Despite the common use of isotonic saline in intensive care units (ICU), recent studies suggest crystalloid alternatives, such as lactated Ringer’s solution, may improve outcomes in patients with sepsis. In this retrospective cohort study of patients admitted with sepsis, propensity score matching was used to control for confounding factors and compared mortality, acute renal failure, and hospital and ICU lengths of stay after resuscitation with balanced versus with no-balanced fluids. Among 6,730 critically ill adults with sepsis, receipt of balanced fluids was associated with a lower risk of in-hospital mortality; however, in-hospital and ICU length of stay were not significantly different. Randomized trials are needed to confirm this finding which may have significant public health implications.
Long-term survival in patients with severe acute respiratory distress syndrome and rescue therapies for refractory hypoxemia.Crit Care Med 2014; 42:1610–8.
Patients with severe acute respiratory distress syndrome (ARDS) may develop life-threatening refractory hypoxemia unresponsive to the use of conventional lung-protective ventilation strategies. In clinical practice, as an effort to improve oxygenation in these patients, several different “rescue therapies” are often advocated, including inhaled nitric oxide, inhaled epoprostenol, and prone position ventilation, although the long-term survival of these patients is unknown. This study examined the long-term survival of 428 patients diagnosed with severe ARDS within 72 h of intensive care unit admission. Sixty-two patients were initiated on a rescue therapy and these had a significantly higher in-hospital mortality. However, among patients that survived to hospital discharge, the long-term survival was comparable to that of other ARDS survivors.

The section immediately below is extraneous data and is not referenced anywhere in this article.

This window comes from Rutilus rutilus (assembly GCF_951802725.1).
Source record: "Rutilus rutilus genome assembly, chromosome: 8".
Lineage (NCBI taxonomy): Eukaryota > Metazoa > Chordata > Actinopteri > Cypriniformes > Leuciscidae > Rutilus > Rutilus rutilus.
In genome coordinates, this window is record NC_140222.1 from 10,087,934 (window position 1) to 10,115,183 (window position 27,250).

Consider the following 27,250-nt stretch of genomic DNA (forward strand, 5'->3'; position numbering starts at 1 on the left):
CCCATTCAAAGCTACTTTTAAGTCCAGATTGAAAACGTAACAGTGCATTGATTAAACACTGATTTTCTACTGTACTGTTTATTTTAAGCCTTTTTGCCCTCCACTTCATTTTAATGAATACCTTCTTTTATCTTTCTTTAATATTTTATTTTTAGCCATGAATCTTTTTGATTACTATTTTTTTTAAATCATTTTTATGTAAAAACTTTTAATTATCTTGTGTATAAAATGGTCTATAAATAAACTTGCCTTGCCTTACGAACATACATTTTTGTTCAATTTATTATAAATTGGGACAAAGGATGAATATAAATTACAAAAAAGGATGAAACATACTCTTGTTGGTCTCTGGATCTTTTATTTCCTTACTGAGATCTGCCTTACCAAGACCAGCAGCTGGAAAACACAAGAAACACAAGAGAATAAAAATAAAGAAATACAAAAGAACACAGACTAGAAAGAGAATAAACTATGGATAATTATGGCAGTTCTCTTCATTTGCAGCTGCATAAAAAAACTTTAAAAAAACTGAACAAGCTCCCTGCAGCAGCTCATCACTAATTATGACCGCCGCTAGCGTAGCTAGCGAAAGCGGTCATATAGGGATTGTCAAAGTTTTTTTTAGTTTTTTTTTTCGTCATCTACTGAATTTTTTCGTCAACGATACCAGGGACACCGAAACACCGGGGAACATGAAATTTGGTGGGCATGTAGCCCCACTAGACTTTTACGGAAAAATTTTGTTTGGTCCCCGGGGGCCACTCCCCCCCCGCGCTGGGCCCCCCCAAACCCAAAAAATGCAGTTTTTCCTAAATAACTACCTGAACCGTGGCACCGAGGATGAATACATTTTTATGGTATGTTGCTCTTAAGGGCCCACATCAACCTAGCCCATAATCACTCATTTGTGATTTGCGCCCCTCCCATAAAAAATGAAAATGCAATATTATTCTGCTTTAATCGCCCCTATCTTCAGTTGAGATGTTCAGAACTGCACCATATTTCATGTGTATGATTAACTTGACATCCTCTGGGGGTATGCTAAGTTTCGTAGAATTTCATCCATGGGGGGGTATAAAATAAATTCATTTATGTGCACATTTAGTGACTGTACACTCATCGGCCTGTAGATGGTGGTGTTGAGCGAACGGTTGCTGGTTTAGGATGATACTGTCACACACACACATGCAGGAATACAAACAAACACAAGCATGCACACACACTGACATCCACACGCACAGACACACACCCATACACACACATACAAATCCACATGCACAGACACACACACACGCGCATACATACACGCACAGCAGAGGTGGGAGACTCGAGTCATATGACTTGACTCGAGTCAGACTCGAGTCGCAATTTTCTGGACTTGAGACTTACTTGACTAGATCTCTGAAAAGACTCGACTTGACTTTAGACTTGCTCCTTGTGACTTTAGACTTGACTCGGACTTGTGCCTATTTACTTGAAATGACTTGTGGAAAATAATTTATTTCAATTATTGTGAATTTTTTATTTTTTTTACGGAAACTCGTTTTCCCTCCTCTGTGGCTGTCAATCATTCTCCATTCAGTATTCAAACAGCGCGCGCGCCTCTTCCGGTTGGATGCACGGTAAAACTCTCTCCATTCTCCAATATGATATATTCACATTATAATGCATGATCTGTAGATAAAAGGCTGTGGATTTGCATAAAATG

Fasinumab (REGN475), an antibody against nerve growth factor for the treatment of pain: Results from a double-blind, placebo-controlled exploratory study in osteoarthritis of the knee. Pain 2014; 155:1245–52.